Rapid and Sensitive Detection of Salmonella Typhimurium on Eggshells by Using Wireless Biosensors

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This article presents rapid, sensitive, direct detection of Salmonella Typhimurium on eggshells by using wireless magnetoelastic (ME) biosensors. The biosensor consists of a freestanding, strip-shaped ME resonator as the signal transducer and the E2 phage as the biomolecular recognition element that selectively binds with Salmonella Typhimurium. This ME biosensor is a type of mass-sensitive biosensor that can be wirelessly actuated into mechanical resonance by an externally applied timevarying magnetic field. When the biosensor binds with Salmonella Typhimurium, the mass of the sensor increases, resulting in a decrease in the sensor's resonant frequency. Multiple E2 phage–coated biosensors (measurement sensors) were placed on eggshells spiked with Salmonella Typhimurium of various concentrations (1.6 to 1.6 × 107 CFU/cm2). Control sensors without phage were also used to compensate for environmental effects and nonspecific binding. After 20 min in a humidity-controlled chamber (95%) to allow binding of the bacteria to the sensors to occur, the resonant frequency of the sensors was wirelessly measured and compared with their initial resonant frequency. The resonant frequency change of the measurement sensors was found to be statistically different from that of the control sensors down to 1.6 × 102 CFU/cm2, the detection limit for this work. In addition, scanning electron microscopy imaging verified that the measured resonant frequency changes were directly related to the number of bound cells on the sensor surface. The total assay time of the presented methodology was approximately 30 min, facilitating rapid detection of Salmonella Typhimurium without any preceding sampling procedures.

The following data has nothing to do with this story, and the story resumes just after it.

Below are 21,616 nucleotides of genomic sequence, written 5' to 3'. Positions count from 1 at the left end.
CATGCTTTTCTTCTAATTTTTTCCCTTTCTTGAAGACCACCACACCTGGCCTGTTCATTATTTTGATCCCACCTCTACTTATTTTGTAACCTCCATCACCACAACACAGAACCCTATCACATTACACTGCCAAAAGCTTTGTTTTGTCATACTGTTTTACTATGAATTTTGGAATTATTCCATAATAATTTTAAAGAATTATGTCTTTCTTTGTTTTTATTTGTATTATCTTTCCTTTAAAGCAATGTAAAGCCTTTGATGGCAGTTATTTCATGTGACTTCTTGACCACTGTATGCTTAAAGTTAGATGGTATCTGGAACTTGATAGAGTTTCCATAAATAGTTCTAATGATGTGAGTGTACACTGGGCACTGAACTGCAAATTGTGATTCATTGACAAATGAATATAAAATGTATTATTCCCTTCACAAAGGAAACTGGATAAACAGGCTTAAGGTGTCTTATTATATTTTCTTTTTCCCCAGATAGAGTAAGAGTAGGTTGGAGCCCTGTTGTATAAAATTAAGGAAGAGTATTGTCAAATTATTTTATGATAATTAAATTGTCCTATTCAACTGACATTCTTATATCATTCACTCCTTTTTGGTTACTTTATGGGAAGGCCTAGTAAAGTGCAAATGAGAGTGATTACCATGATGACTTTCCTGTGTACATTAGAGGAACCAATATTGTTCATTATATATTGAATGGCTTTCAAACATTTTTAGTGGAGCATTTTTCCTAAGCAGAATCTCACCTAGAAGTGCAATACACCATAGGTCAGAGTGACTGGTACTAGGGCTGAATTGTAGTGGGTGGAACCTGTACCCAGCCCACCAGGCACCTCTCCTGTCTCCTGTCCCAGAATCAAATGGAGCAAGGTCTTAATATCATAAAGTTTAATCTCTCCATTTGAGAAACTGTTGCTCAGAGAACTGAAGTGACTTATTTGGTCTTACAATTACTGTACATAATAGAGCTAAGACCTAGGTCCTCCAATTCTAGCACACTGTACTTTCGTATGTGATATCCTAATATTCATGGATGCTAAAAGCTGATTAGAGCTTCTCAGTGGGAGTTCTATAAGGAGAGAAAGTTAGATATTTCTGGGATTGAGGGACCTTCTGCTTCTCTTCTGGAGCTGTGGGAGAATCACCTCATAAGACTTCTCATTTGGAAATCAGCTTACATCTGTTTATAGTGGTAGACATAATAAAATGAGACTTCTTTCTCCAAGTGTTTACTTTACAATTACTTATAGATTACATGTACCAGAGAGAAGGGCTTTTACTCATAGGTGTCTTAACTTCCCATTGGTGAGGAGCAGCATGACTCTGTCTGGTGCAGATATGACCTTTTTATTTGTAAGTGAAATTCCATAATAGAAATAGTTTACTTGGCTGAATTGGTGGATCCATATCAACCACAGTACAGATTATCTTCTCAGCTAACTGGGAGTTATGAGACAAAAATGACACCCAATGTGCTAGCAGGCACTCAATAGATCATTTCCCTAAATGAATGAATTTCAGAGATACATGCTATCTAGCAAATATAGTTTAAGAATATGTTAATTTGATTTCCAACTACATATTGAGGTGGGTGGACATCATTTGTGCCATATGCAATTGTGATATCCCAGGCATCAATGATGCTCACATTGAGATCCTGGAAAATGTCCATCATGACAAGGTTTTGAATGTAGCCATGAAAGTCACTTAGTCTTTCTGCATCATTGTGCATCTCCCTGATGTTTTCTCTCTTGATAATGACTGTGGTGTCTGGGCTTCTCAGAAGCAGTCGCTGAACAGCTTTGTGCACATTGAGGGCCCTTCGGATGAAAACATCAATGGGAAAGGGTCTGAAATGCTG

Document Type: Research Article

DOI: http://dx.doi.org/10.4315/0362-028X.JFP-11-339

Affiliations: 1: Materials Research and Education Center, Auburn University, Auburn, Alabama 36849, USA., Email: yzc0012@tigermail.auburn.edu 2: Materials Research and Education Center, Auburn University, Auburn, Alabama 36849, USA 3: Department of Anatomy, Physiology and Pharmacology, Auburn University, Auburn, Alabama 36849, USA

Publication date: April 1, 2012

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